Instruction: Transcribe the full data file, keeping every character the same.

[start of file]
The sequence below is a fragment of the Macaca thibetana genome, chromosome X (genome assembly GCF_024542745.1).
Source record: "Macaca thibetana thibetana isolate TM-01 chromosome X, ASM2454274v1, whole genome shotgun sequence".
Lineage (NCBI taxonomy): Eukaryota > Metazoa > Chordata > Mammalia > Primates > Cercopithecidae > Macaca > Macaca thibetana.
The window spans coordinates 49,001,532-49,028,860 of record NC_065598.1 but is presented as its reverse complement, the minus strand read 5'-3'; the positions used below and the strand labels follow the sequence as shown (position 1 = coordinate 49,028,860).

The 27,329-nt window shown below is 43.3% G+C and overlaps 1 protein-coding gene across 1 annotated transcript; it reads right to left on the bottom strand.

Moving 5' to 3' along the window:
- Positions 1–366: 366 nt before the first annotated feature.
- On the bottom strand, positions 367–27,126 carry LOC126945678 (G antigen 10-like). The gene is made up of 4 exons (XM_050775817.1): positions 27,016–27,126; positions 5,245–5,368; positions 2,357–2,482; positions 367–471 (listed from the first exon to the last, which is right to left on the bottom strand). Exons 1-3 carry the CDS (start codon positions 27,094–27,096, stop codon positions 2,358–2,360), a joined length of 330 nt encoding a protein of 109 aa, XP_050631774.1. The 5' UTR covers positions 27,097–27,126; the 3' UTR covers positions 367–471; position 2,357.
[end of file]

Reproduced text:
The sequence below is a fragment of the Macaca thibetana genome, chromosome X (genome assembly GCF_024542745.1).
Source record: "Macaca thibetana thibetana isolate TM-01 chromosome X, ASM2454274v1, whole genome shotgun sequence".
Lineage (NCBI taxonomy): Eukaryota > Metazoa > Chordata > Mammalia > Primates > Cercopithecidae > Macaca > Macaca thibetana.
The window spans coordinates 49,001,532-49,028,860 of record NC_065598.1 but is presented as its reverse complement, the minus strand read 5'-3'; the positions used below and the strand labels follow the sequence as shown (position 1 = coordinate 49,028,860).

The 27,329-nt window shown below is 43.3% G+C and overlaps 1 protein-coding gene across 1 annotated transcript; it reads right to left on the bottom strand.

Moving 5' to 3' along the window:
- Positions 1–366: 366 nt before the first annotated feature.
- On the bottom strand, positions 367–27,126 carry LOC126945678 (G antigen 10-like). The gene is made up of 4 exons (XM_050775817.1): positions 27,016–27,126; positions 5,245–5,368; positions 2,357–2,482; positions 367–471 (listed from the first exon to the last, which is right to left on the bottom strand). Exons 1-3 carry the CDS (start codon positions 27,094–27,096, stop codon positions 2,358–2,360), a joined length of 330 nt encoding a protein of 109 aa, XP_050631774.1. The 5' UTR covers positions 27,097–27,126; the 3' UTR covers positions 367–471; position 2,357.